Carrie Underwood dazzles in custom gown from Montreal's Theia at Grammys
Carrie Underwood performs on stage at the 55th annual Grammy Awards in Los Angeles on Sunday, Feb. 10, 2013. (Invision / John Shearer)
By Lauren La Rose, The Canadian Press
Published Monday, February 11, 2013 4:07PM EST
Don O'Neill was breathing a little easier when he caught a glimpse of Carrie Underwood on TV ahead of her Grammy performance Sunday night.
"They cut to a backstage shot .... just as she put on the dress and I'm like: 'Oh, she's wearing it. Thank God,"' he recalled with a gasp and a chuckle.
O'Neill is creative director of Theia, an eveningwear and bridal collection from Montreal's J.S. Group. The label created the illuminated custom couture ball gown worn by the country star during Sunday night's Grammy telecast.
Much of the chatter about Underwood's performance hasn't been focused on her vocal chops but the key role her dress played in the performance. As the former "American Idol" champ belted out a ballad, the gown doubled as a screen where a series of digital projections were displayed.
A New York-based designer who originally hails from Ireland, O'Neill has a long professional relationship with Underwood dating back to his days designing for Badgley Mischka.
The label Theia -- named for the Greek goddess of light -- was established in 2009. Underwood has continued to support O'Neill and his new brand, wearing Theia designs to other high-profile fetes including the Country Music Awards.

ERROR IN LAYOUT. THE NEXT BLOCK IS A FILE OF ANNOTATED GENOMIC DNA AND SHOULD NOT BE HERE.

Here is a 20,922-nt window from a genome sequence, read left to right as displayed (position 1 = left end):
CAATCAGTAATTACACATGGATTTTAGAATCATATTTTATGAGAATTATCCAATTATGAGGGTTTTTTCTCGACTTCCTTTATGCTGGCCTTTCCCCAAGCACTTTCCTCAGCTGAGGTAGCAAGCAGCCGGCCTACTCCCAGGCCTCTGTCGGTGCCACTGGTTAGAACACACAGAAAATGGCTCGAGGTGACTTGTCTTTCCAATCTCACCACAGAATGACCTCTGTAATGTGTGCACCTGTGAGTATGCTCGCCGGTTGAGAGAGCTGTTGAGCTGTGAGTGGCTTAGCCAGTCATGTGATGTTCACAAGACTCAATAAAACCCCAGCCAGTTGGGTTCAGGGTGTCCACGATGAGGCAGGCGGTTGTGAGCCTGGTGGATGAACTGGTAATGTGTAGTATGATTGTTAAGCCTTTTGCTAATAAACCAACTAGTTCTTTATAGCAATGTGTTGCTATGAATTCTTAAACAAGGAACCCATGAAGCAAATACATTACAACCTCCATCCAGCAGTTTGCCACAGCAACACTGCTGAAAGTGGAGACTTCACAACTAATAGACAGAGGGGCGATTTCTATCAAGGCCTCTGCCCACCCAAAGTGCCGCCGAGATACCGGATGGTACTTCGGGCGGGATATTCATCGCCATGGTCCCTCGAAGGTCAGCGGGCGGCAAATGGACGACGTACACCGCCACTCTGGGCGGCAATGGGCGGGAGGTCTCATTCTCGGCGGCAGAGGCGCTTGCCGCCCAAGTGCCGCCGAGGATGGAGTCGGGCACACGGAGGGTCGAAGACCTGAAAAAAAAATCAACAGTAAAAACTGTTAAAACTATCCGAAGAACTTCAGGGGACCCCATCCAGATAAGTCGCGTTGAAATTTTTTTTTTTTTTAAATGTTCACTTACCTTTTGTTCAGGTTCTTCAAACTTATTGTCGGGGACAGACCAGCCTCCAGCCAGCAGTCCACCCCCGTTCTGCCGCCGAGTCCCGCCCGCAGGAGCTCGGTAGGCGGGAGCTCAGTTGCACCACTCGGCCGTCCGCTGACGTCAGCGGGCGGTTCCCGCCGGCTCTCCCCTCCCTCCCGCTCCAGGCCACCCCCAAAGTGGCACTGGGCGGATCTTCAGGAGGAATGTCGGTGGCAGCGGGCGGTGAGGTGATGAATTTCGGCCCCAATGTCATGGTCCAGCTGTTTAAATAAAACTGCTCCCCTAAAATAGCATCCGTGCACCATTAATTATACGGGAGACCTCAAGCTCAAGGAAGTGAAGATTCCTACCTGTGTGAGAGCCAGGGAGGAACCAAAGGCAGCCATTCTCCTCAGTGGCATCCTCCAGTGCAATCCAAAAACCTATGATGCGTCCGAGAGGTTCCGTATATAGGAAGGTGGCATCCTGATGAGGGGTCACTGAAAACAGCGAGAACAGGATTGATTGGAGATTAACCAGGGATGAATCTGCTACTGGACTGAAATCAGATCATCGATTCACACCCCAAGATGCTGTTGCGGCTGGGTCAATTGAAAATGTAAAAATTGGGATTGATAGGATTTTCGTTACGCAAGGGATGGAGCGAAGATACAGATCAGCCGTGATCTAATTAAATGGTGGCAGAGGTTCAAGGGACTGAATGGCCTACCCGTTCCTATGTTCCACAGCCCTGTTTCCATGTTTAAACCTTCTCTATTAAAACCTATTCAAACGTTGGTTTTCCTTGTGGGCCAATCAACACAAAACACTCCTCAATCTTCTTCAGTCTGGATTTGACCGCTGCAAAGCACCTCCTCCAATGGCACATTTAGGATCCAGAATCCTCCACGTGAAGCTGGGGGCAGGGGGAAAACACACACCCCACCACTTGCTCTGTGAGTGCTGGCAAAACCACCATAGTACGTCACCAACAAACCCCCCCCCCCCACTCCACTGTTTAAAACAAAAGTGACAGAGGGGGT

Despite previous collaborations with Underwood and toiling with his team for days on the custom Grammy design, O'Neill said it still wasn't a sure bet Underwood would don the dress.
"Anything can go wrong backstage or on the day and Carrie may have not felt comfortable in the dress, and I don't know if there was a backup dress," said O'Neill. "You never know until you see the person in your dress that they're actually wearing it."
O'Neill was asked if he could make a "spectacular, very modern ball gown" for Underwood with a big skirt in fabric that would be suitable for a digital video projection -- and he was given six days to do it.
O'Neill's daily train commute takes him over the Manhattan Bridge where the Freedom Tower is being constructed. He says the structure served as the inspiration for the dress design.
"The sun in the morning hits the tower in such a beautiful way ... it's sort of like a series of triangles that are broad at the bottom and are getting narrower and narrower as the tower has gotten taller, and the sunlight just hits it so perfectly every morning," he said.
The platinum ball gown was fashioned from duchess satin -- as well as tulle and crinoline to support the skirt. It took over 80 hours of work by the Theia team.
O'Neill said he had two seamstresses sewing the fabric and one woman who spent close to three days adorning the inside corset of the dress with crystals.
The designer had no idea what to expect when Underwood finally stepped onstage, but said he got "goosebumps" when he saw the first swirls start to appear on her skirt.
"I think what was amazing was as a performer, she kept the focus of her performance entirely on her and her voice. So you were mesmerized by what was happening, which was happening on her as opposed to something happening of the theatre around her," he said.
"It was just a magical blend of fashion and art and technology and her voice."